How to Test for Leaky Gut?

To test for a leaky gut, or intestinal permeability, a Lactulose/Mannitol test is conducted through a pathology lab which involves taking a urine specimen in the morning, followed soon after by consuming a drink containing two non-meatbolized sugars called lactulose and mannitol.

Mannitol are small molecules that are readily absorbed by the intestinal villi, whilst larger molecules such  Lactulose are not.  The lab will measure how much lactulose and mannitol are excreted, and if leaky gut syndrome is NOT present, the large lactulose molecules should remain in the GI tract and thus test low in the urine. If the count is high in the urine, then it is possible that leaky gut may be present.

What Can You Do To Prevent Leaky Gut?

Taking care of your gut, or gastrointestinal tract has to be a priority whilst working 24/7, purely because you are more vulnerable to developing it, as a result of the disruption to your sleep/wake cycle.

When your gut is healthy, it remains “sealed” (as opposed to being “leaky”), thereby preventing toxins and waste from within the digestive tract from getting into the bloodstream, and spreading throughout the body.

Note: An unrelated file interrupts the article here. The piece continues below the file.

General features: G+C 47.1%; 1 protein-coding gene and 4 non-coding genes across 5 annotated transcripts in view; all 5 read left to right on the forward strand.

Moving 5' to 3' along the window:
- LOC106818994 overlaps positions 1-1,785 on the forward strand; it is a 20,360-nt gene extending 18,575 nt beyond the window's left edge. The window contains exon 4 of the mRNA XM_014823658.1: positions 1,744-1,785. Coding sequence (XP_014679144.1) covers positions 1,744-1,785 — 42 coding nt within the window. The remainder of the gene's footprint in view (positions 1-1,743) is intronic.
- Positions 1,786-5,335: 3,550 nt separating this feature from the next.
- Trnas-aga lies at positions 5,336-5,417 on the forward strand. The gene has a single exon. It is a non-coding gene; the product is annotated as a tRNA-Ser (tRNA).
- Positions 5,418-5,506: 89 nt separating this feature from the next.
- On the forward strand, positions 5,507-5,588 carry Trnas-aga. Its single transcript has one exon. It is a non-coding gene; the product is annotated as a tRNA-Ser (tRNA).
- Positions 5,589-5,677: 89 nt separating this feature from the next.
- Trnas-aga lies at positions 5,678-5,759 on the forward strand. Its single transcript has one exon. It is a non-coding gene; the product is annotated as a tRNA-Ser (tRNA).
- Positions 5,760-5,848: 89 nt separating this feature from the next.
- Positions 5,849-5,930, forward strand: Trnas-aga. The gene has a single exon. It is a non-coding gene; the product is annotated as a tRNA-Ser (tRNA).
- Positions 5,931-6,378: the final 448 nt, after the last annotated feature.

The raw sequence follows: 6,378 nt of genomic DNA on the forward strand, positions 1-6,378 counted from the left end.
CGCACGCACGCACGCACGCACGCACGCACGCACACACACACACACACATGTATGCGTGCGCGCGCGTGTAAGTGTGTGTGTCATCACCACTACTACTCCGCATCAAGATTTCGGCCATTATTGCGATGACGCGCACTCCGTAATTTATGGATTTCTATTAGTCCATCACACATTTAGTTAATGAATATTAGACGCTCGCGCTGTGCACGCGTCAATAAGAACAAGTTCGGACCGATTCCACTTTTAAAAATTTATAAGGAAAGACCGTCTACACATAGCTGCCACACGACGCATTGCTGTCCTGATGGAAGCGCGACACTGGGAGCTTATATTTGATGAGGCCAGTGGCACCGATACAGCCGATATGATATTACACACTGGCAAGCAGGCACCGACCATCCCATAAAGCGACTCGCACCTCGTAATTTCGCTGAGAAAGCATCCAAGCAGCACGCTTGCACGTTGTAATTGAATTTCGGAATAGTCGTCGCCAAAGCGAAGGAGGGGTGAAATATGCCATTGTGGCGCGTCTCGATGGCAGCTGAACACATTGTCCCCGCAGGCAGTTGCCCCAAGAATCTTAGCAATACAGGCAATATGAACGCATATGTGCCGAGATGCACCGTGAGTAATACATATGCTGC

Some dietary and lifestyle strategies to help prevent the development of leaky gut include:

  • consuming more whole-food, minimally processed foods which are made up predominantly of plant-based foods.  These foods are rich in fibre which are going to feed the good gut bacteria in your digestive tract.  They include whole grains, vegetables, fruits, legumes, nuts and seeds.
  • include more polyphenol rich foods – which are plant compounds that give many fruits and vegetables their bright colours, and are high in antioxidants and anti-inflammatory properties that are great for gut health.
  • consume more prebiotic rich foods – prebiotics are food for the good gut bacteria and are rich in fructooligosaccharides (FOS) and galactooligosaccharides (GOS).  These include garlic, onions, leeks, asparagus, Jerusalem artichokes, legumes and seeds.
  • avoid refined and processed sugars as the pathogenic bacteria or “bad bugs” love them, which will help them to multiply leading to an overgrowth in your gut!